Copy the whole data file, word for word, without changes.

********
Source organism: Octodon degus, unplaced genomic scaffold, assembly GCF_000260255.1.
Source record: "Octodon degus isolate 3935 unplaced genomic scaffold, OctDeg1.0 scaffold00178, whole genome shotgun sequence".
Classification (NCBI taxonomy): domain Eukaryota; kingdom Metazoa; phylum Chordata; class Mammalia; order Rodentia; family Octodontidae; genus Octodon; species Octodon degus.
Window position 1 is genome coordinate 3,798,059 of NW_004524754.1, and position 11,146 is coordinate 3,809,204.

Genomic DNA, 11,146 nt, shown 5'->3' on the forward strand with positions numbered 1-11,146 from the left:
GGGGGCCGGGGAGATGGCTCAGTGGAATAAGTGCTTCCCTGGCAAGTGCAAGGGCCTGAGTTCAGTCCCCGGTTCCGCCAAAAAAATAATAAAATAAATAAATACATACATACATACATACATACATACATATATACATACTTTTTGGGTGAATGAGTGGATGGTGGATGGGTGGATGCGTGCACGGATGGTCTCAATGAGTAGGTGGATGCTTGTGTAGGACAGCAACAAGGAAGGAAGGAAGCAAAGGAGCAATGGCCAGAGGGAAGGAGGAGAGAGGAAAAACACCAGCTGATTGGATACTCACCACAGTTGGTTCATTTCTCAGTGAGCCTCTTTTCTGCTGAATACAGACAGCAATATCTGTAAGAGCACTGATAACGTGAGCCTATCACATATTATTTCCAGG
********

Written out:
Source organism: Octodon degus, unplaced genomic scaffold, assembly GCF_000260255.1.
Source record: "Octodon degus isolate 3935 unplaced genomic scaffold, OctDeg1.0 scaffold00178, whole genome shotgun sequence".
Classification (NCBI taxonomy): domain Eukaryota; kingdom Metazoa; phylum Chordata; class Mammalia; order Rodentia; family Octodontidae; genus Octodon; species Octodon degus.
Window position 1 is genome coordinate 3,798,059 of NW_004524754.1, and position 11,146 is coordinate 3,809,204.

Genomic DNA, 11,146 nt, shown 5'->3' on the forward strand with positions numbered 1-11,146 from the left:
GGGGGCCGGGGAGATGGCTCAGTGGAATAAGTGCTTCCCTGGCAAGTGCAAGGGCCTGAGTTCAGTCCCCGGTTCCGCCAAAAAAATAATAAAATAAATAAATACATACATACATACATACATACATACATATATACATACTTTTTGGGTGAATGAGTGGATGGTGGATGGGTGGATGCGTGCACGGATGGTCTCAATGAGTAGGTGGATGCTTGTGTAGGACAGCAACAAGGAAGGAAGGAAGCAAAGGAGCAATGGCCAGAGGGAAGGAGGAGAGAGGAAAAACACCAGCTGATTGGATACTCACCACAGTTGGTTCATTTCTCAGTGAGCCTCTTTTCTGCTGAATACAGACAGCAATATCTGTAAGAGCACTGATAACGTGAGCCTATCACATATTATTTCCAGG